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# extended norm

It is sometimes convenient to allow the norm to take extended real numbers as values. This way, one can accomdate elements of infinite norm in one’s vector space. The formal definition is the same except that one must take care in stating the second condition to avoid the indeterminate form $0\cdot\infty$.

Definition: Given a real or complex vector space $V$, an *extended norm* is a map $\|\cdot\|\to\overline{\mathbb{R}}$ which staisfies the follwing three defining properties:

1. Positive definiteness: $\|v\|>0$ unless $v=0$, in which case $\|v\|=0$.

2. 3. Triangle inequality: $\|u+v\|\leq\|u\|+\|v\|$ for all $u,v\in V$.

Example Let $C^{0}$ be the space of continuous functions on the real line. Then the function $\|\cdot\|$ defined as

$\|f\|=\sup_{x}|f(x)|$ |

is an extended norm. (We define the supremum of an unbounded set as $\infty$.) The reason it is not a norm in the strict sense is that there exist continuous functions which are unbounded. Let us check that it satisfies the defining properties:

1. Because of the absolute value in the definition, it is obvious that $\|f\|\geq 0$ for all $f$. Furthermore, if $\|f\|=0,$ then $\sup_{x}|f(x)|=0$, so $|f(x)|\leq 0$ for all $x$, which implies that $f=0$.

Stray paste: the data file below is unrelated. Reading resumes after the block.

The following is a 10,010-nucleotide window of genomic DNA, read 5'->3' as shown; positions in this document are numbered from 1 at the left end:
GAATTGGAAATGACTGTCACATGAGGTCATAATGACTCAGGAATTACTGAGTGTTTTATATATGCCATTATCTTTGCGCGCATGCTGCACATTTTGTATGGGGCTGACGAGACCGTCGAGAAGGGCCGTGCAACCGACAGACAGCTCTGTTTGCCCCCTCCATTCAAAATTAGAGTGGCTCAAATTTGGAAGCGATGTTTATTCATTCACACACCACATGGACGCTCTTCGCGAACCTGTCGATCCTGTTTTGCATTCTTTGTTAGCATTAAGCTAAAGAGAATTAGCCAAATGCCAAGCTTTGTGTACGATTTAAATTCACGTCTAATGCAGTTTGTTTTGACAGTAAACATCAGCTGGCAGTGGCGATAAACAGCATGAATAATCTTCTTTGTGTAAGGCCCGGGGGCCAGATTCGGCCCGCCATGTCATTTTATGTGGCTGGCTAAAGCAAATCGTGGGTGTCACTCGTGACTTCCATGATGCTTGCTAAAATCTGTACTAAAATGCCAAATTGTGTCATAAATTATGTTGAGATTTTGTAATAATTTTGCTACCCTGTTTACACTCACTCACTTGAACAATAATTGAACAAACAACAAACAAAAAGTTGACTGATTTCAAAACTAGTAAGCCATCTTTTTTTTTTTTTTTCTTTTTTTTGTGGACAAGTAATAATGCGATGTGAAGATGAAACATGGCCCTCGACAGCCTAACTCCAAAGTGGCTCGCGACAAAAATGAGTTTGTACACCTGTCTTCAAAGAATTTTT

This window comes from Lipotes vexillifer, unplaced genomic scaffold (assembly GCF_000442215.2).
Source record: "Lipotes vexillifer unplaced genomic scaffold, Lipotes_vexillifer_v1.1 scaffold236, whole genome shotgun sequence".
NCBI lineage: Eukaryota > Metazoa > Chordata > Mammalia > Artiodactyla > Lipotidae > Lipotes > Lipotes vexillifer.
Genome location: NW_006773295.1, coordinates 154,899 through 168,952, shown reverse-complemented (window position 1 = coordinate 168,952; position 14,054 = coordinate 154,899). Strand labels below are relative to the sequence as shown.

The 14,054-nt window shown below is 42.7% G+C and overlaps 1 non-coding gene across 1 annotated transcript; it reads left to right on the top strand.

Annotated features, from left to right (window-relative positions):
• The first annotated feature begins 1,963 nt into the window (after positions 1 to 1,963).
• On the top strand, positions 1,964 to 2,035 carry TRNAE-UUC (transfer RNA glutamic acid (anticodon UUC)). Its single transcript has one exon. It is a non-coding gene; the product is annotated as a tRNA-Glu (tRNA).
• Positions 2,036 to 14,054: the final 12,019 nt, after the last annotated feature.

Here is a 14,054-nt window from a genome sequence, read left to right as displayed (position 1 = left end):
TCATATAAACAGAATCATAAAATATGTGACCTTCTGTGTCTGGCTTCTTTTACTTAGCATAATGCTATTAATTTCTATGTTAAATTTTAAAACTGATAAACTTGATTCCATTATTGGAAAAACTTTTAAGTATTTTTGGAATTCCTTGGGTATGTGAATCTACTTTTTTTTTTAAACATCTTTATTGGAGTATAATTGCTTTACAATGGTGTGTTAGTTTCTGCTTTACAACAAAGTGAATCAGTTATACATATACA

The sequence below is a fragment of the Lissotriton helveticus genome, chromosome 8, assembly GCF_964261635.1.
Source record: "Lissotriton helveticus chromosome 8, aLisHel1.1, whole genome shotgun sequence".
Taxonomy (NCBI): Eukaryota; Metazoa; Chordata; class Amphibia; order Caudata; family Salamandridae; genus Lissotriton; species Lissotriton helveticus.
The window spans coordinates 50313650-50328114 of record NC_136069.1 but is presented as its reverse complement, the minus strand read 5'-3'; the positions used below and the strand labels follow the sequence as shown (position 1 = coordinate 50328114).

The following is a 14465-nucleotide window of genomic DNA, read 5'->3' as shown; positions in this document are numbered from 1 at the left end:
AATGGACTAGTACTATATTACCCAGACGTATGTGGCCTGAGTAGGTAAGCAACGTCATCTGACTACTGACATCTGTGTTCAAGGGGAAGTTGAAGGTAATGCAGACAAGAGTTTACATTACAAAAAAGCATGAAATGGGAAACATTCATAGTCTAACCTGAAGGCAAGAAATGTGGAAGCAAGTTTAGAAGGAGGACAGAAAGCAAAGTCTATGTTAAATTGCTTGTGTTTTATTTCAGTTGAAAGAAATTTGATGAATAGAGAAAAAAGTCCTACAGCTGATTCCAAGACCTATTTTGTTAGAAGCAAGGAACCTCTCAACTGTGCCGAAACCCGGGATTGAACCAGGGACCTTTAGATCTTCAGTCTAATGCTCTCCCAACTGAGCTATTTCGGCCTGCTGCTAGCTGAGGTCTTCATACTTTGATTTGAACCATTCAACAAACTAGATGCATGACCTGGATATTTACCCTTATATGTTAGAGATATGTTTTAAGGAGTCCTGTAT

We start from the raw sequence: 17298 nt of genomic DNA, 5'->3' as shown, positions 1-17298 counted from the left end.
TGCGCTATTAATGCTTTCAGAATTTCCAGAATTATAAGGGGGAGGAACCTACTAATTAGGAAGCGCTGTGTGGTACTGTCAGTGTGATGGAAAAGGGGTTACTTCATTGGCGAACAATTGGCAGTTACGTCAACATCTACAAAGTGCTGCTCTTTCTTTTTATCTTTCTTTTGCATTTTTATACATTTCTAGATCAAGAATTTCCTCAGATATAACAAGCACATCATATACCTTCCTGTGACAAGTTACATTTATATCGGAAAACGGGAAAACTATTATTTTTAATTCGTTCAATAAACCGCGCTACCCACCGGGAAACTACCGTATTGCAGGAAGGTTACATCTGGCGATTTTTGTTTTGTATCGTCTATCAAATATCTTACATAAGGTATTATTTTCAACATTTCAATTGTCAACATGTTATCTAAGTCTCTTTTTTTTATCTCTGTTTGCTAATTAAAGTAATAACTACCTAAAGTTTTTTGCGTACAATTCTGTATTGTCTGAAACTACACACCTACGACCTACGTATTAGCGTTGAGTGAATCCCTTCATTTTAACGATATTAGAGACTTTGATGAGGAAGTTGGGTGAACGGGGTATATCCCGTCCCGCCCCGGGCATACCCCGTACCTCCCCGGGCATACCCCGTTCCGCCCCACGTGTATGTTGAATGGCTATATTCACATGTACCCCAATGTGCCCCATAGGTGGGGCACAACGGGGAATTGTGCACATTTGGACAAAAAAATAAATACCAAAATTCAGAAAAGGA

2. If $f$ is bounded, then

$\|f\|=\sup_{x}|\lambda f(x)|=\sup_{x}|\lambda|\>|f(x)|=|\lambda|\sup_{x}|f(x)|% =|\lambda|\>\|\|f\|$ If $f$ is unbounded and $\lambda\neq 0$, then $\lambda|f|$ is unbounded as well. By the convention that infinity times a finite number is infinity, property (2) holds in this case as well.

3. If both $f$ and $g$ are bounded, then

$\|f+g\|=\sup_{x}|f(x)+g(x)|\leq\sup_{x}(|f(x)|+|g(x)|)\leq\sup_{x}|f(x)|+\sup_% {x}|g(x)|=\|f\|+\|g\|$ On the other hand, if either $f$ or $g$ is unbounded, then the right hand side of (3) is infinity by the convention that anything other minus infinity added to plus infinity is still infinity and infinity is bigger than anything which could appear on the left.

An extended norm partitions a vector space into equivalence classes modulo the relation $\|u-v\|<\infty$. The equivalence class of zero is a vector space consisting of all elemets of finite norm. Restricted to this equivalence class the extended norm reduces to an ordinary norm. The other equivalence classes are translates of the equivalence class of zero. Furthermore, when we use the distance function of the norm to define a topology on our vector space, these equivalence classes are exactly the connected components of the topology.

## Mathematics Subject Classification

46B99*no label found*

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